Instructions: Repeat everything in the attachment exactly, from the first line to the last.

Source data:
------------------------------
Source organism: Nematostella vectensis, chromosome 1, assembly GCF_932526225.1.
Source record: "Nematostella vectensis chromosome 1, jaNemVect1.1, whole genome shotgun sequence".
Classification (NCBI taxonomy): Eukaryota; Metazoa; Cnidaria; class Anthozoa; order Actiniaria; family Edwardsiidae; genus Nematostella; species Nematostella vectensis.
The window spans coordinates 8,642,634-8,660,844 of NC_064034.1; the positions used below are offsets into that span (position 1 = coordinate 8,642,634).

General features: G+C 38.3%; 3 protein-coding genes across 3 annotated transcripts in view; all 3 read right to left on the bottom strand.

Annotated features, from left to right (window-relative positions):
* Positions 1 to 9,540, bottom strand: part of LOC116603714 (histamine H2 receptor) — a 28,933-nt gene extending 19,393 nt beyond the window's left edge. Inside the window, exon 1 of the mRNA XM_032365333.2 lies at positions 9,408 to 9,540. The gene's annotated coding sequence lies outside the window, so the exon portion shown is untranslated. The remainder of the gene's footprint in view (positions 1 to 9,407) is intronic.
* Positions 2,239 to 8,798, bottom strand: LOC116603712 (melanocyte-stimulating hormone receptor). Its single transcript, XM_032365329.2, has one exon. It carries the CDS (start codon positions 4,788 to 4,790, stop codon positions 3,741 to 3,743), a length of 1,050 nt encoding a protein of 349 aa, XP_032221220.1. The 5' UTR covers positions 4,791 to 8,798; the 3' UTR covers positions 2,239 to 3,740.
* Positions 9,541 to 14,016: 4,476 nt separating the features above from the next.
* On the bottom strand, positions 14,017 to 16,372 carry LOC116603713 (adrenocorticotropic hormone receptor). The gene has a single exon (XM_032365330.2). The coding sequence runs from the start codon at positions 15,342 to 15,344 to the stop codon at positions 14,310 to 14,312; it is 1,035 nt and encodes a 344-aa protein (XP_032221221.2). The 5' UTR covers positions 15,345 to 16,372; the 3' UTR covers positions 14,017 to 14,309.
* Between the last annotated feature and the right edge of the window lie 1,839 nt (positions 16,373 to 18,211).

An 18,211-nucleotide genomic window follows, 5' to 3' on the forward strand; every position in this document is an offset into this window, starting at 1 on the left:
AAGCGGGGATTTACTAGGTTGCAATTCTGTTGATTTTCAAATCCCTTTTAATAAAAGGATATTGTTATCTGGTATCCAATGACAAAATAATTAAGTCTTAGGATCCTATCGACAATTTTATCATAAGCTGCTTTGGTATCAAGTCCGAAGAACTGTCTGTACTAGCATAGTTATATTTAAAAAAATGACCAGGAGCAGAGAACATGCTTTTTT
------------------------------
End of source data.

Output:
Source organism: Nematostella vectensis, chromosome 1, assembly GCF_932526225.1.
Source record: "Nematostella vectensis chromosome 1, jaNemVect1.1, whole genome shotgun sequence".
Classification (NCBI taxonomy): Eukaryota; Metazoa; Cnidaria; class Anthozoa; order Actiniaria; family Edwardsiidae; genus Nematostella; species Nematostella vectensis.
The window spans coordinates 8,642,634-8,660,844 of NC_064034.1; the positions used below are offsets into that span (position 1 = coordinate 8,642,634).

General features: G+C 38.3%; 3 protein-coding genes across 3 annotated transcripts in view; all 3 read right to left on the bottom strand.

Annotated features, from left to right (window-relative positions):
* Positions 1 to 9,540, bottom strand: part of LOC116603714 (histamine H2 receptor) — a 28,933-nt gene extending 19,393 nt beyond the window's left edge. Inside the window, exon 1 of the mRNA XM_032365333.2 lies at positions 9,408 to 9,540. The gene's annotated coding sequence lies outside the window, so the exon portion shown is untranslated. The remainder of the gene's footprint in view (positions 1 to 9,407) is intronic.
* Positions 2,239 to 8,798, bottom strand: LOC116603712 (melanocyte-stimulating hormone receptor). Its single transcript, XM_032365329.2, has one exon. It carries the CDS (start codon positions 4,788 to 4,790, stop codon positions 3,741 to 3,743), a length of 1,050 nt encoding a protein of 349 aa, XP_032221220.1. The 5' UTR covers positions 4,791 to 8,798; the 3' UTR covers positions 2,239 to 3,740.
* Positions 9,541 to 14,016: 4,476 nt separating the features above from the next.
* On the bottom strand, positions 14,017 to 16,372 carry LOC116603713 (adrenocorticotropic hormone receptor). The gene has a single exon (XM_032365330.2). The coding sequence runs from the start codon at positions 15,342 to 15,344 to the stop codon at positions 14,310 to 14,312; it is 1,035 nt and encodes a 344-aa protein (XP_032221221.2). The 5' UTR covers positions 15,345 to 16,372; the 3' UTR covers positions 14,017 to 14,309.
* Between the last annotated feature and the right edge of the window lie 1,839 nt (positions 16,373 to 18,211).

An 18,211-nucleotide genomic window follows, 5' to 3' on the forward strand; every position in this document is an offset into this window, starting at 1 on the left:
AAGCGGGGATTTACTAGGTTGCAATTCTGTTGATTTTCAAATCCCTTTTAATAAAAGGATATTGTTATCTGGTATCCAATGACAAAATAATTAAGTCTTAGGATCCTATCGACAATTTTATCATAAGCTGCTTTGGTATCAAGTCCGAAGAACTGTCTGTACTAGCATAGTTATATTTAAAAAAATGACCAGGAGCAGAGAACATGCTTTTTT